‘No job, no money’: Life in Vietnam for immigrants deported by U.S. in violation of 2008 bilateral deal

By James
Pearson, Japan Times, Apr 20, 2018

It wasn’t
until Pham Chi Cuong saw the plane waiting to deport him from the United States
that it sunk in that he was about to be sent back to Vietnam, the country he
fled in 1993.
deportee and Amerasian Pham Chi Cuong, 47, who was deported
from the U.S.,
smokes after eating along a street in Ho Chi Minh City,
Vietnam, on April 20. REUTERS
MINH CITY – Cuong and at least three other deportees who had lived in America
for decades were returned to Vietnam in December 2017 as part of a renewed
Trump administration push to deport immigrants convicted of crimes in the United

expulsions were carried out despite a 2008 bilateral agreement that Vietnamese
immigrants who arrived in the United States prior to 1995, many of whom had
supported the now defunct U.S.-backed state of South Vietnam, would not be sent
Cuong and
the other men, interviewed this week in Ho Chi Minh City, said they spent the
17-hour flight in enforced silence, their hands and legs in restraints.
to life in Vietnam, the men all said, has been difficult. They said they were
viewed with suspicion by Vietnamese officials and have had trouble finding
“If you
ask me ‘Do you want to come back to the U.S?’ I’ll give you the answer ‘Yes,’
but I don’t know how,” said Cuong, who left a wife and children back home in
Orlando, Florida.
of the men, who asked to be identified only by his last name of Nguyen, said he
was asked by local police officials when he returned to Vietnam if he worked
for the CIA.
He said
he was deported to Cam Ranh Bay, a place he had fled after the war because of
his family’s connections to the losing side. “I ran away from there,” said
were a lot of Americans there at the time, and my family worked for them,” he
added. “My uncle died in the war. He was a South Vietnamese soldier.”
It is not
known how many pre-1995 Vietnamese immigrants like Nguyen and Cuong have been
deported so far, but the Trump administration is seeking to send back
thousands, Washington’s former envoy to Hanoi said in an interview last week.
Vietnam has expressed reluctance to take back pre-1995 immigrants.
Of the
8,600 Vietnamese nationals in the United States that the U.S. Immigration and
Customs Enforcement (ICE) agency says are subject to deportation as of December
last year, “7,821 have criminal convictions,” an ICE spokesman said. The agency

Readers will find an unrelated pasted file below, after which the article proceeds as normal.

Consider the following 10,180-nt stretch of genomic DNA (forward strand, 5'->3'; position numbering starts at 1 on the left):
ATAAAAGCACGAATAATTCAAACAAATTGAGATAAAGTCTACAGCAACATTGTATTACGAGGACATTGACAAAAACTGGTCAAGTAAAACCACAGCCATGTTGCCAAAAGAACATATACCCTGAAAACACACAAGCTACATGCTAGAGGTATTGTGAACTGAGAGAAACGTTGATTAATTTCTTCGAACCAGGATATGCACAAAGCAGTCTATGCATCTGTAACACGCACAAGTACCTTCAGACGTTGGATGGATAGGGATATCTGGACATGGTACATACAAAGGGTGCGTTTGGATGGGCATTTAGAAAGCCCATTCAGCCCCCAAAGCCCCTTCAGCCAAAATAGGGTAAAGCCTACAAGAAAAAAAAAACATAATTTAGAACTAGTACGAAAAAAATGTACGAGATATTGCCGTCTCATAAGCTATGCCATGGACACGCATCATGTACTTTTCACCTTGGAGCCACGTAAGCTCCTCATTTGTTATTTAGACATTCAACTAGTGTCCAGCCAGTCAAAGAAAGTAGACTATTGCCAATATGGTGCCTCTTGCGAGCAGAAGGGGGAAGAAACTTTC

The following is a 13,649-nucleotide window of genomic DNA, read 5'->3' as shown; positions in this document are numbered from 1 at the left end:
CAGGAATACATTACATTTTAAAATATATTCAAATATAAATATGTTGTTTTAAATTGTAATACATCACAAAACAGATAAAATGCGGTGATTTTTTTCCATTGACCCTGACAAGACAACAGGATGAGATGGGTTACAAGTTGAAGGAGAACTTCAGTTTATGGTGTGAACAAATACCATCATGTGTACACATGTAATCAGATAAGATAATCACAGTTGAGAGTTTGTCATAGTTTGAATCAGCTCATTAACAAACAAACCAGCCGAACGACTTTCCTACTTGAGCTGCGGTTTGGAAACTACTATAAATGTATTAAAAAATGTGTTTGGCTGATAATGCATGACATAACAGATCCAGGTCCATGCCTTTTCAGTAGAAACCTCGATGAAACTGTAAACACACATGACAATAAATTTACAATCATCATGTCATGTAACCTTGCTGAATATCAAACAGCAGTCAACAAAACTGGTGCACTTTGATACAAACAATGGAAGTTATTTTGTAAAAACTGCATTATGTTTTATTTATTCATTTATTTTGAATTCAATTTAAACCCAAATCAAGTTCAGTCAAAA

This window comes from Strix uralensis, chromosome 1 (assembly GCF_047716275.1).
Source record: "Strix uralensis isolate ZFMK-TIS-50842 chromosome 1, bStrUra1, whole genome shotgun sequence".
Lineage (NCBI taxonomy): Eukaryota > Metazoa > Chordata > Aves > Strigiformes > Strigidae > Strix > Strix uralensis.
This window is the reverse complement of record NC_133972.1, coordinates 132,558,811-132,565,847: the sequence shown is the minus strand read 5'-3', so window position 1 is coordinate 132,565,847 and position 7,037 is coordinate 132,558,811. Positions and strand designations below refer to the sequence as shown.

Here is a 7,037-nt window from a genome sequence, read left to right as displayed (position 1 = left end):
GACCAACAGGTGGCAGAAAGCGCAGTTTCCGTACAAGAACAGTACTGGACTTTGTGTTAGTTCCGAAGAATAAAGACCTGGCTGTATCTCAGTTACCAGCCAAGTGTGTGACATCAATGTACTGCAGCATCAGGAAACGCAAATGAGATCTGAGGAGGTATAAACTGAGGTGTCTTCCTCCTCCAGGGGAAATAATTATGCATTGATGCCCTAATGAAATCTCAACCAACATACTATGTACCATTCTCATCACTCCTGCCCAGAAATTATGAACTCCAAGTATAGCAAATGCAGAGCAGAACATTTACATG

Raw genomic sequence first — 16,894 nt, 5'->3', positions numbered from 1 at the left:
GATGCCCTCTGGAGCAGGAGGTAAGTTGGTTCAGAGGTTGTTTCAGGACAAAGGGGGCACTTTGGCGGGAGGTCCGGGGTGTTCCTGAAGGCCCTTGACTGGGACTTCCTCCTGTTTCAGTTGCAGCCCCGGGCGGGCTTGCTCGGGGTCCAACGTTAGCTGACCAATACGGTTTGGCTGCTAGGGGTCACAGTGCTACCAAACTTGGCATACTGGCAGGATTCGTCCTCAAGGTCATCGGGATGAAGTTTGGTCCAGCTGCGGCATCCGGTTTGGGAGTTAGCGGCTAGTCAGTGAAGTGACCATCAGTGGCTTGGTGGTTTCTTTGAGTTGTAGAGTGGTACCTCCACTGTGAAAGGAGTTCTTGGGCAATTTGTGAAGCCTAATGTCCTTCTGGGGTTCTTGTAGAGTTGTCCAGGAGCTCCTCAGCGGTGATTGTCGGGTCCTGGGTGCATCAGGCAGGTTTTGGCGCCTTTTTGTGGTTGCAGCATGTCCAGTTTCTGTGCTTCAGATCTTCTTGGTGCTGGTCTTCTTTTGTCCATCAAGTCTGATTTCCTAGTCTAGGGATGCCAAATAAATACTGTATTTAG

said it could not say how many of the immigrants slated for deportation arrived
before 1995.
The White
House has declined to comment on the Vietnamese deportations. But the Trump
administration has labeled Vietnam and eight other countries “recalcitrant” for
their unwillingness to accept their deported nationals.
Abuse and
The son
of an American serviceman stationed in Saigon during the war, Cuong is
“Amerasian,” which he said subjected him to abuse and discrimination in Vietnam
after the war.
He didn’t
attend school and spent years ostracized and working in rice fields before
leaving the country in 1993 on a program that gave Amerasians like him a chance
to resettle in the United States.
despite being born to an American father and raising three American children in
Florida, Cuong never became a U.S. citizen.
It hadn’t
seemed necessary, he said, since he had come to the country legally and was
allowed to work. Then, in 2000, Cuong was convicted of assault and battery and
sentenced to 18 months in jail. In 2007, he was given one year probation for
driving under the influence.
times, Cuong was warned that his crimes made him eligible for deportation under
U.S. law, but at the time Vietnam was not accepting deportees back. He was
relieved in 2008, when the bilateral agreement on repatriations was signed in
which the return of pre-1995 refugees was specifically barred.
After his
arrests, Cuong checked in regularly with ICE as he was required to do, and stayed
out of trouble.
He held
down a steady job as a sushi chef and put his son through three years of
But in
October, 2017, he was taken into custody by ICE and two months later found
himself on a plane back to Vietnam.
Another of
the deportees, Bui Thanh Hung, is also Amerasian, born in 1973 to a Vietnamese
mother and an American soldier who died during the war.
Hung was
convicted of domestic violence in 2010, which he says came after he walked in
on his wife and another man. He spent six years in prison. Last year, he was
released into ICE custody and deported in December.
here, I have no job, no one to support me, no house to live in,” said Hung. He
said he was relying on new acquaintances to stay temporarily at their homes.
immigration advocates say they assumed the United States would be particularly
reluctant to expel Amerasians like Hung and Cuong, because of their American
fathers and the discrimination they had faced in postwar Vietnam.
“Those of
us in the Southeast Asian community were utterly shocked,” Tin Nguyen, a
U.S.-based lawyer, said of the ongoing deportations. Nguyen volunteers with the
Southeast Asian Coalition nonprofit and has been working with the deportees.
“It was
as if they forgot about the Vietnam War.”
Cuong and
Bui were deported with around 30 other deportees from Asian countries on a
plane that dropped people off in Myanmar and Cambodia before reaching its final
destination, Vietnam.
Now back
in the country they once fled, the men said they receive little support from
the Vietnamese government and are struggling to find work.
“I got no
money,” said Cuong. “My wife, sometimes she gives me a couple hundred dollars,
but nobody helps me, nothing.”